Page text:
Writer’s block can be, uh, hmm… Like, bad and stuff. Sometimes you just need something to guide you, or a way to organize your thoughts. When you can’t have a scotch and a cigar to help fill a blank page with brilliant prose, there’s a map for that.
Check out our compilation of maps for composition and get inspired to put pen to paper.
1. Publish a Novel
Many a writer decides at some point to take the plunge and write a novel. Those that get past the first page, lock themselves in a room for a year and actually write a book might want to get it published. This Mappies Award-winning map by Roger C. Parker provides a simple guide to avoiding the pitfalls of self-publishing. Now get typing!
2. Get in the Mode
Do you really need to outline before you outline? Not really, but it can be helpful to know what mode of discourse you will be using before you get started. This Mappies winner by Miquiel Banks goes into great detail with the four modes of discourse—narration, exposition, description, and argumentation—organizing topic types by mode. It’s a great tool for budding writers to gain direction on any subject.
3. Writing an Essay…
…or, if you’re super lucky, a thesis — takes research, fastidious organization, and coffee. Lots and lots of coffee. Once you’re stocked up on fresh grinds, it’s time to get to the grindstone and outline your project. This map runs you through 8 steps that’ll take you through topic development to writing the title. It’s a lot more flexible and less prone to cup rings than scribbling outlines on paper.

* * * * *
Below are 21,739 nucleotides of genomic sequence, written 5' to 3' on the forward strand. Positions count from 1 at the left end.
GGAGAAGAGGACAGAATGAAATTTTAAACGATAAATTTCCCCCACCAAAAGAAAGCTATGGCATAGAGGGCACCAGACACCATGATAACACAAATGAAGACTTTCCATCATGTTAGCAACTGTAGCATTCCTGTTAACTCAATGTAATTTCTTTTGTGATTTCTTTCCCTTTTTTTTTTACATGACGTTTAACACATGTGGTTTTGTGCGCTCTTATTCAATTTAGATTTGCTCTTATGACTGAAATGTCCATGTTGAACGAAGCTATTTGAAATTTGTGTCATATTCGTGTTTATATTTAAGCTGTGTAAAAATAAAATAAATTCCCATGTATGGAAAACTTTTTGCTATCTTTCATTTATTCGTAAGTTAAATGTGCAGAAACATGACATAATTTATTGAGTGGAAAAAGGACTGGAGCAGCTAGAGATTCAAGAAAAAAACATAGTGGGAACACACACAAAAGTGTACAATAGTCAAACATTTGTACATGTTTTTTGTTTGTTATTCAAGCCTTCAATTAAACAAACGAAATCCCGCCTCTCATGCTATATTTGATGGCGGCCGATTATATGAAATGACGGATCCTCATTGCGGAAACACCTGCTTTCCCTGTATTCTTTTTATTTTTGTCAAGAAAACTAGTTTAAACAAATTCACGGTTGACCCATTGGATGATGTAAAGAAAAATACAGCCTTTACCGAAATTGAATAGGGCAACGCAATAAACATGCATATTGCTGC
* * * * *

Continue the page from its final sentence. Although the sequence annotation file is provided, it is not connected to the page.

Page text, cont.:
4. Get it Down to a Science
Whether you are a writer doing scientific research, or a scientist writing about your research, you’re going to need some help writing your reports. The process of writing a scientific paper is a lot more specific than, say, a blog post about mind maps. Do it wrong, and you don’t get published. This map provides a template for writing scientific papers. It’s the best method for presenting your results.
5. Get Your Motor Running
Sometimes all of your ideas just crash together, creating big pile of incomprehensible junk. The first word to your first sentence is horrible, no matter what. Even the pros need to get back to basics sometimes to get inspired. This is another simple and logical map from master mapper Roger C. Parker that can help jumpstart your writing when it goes dead.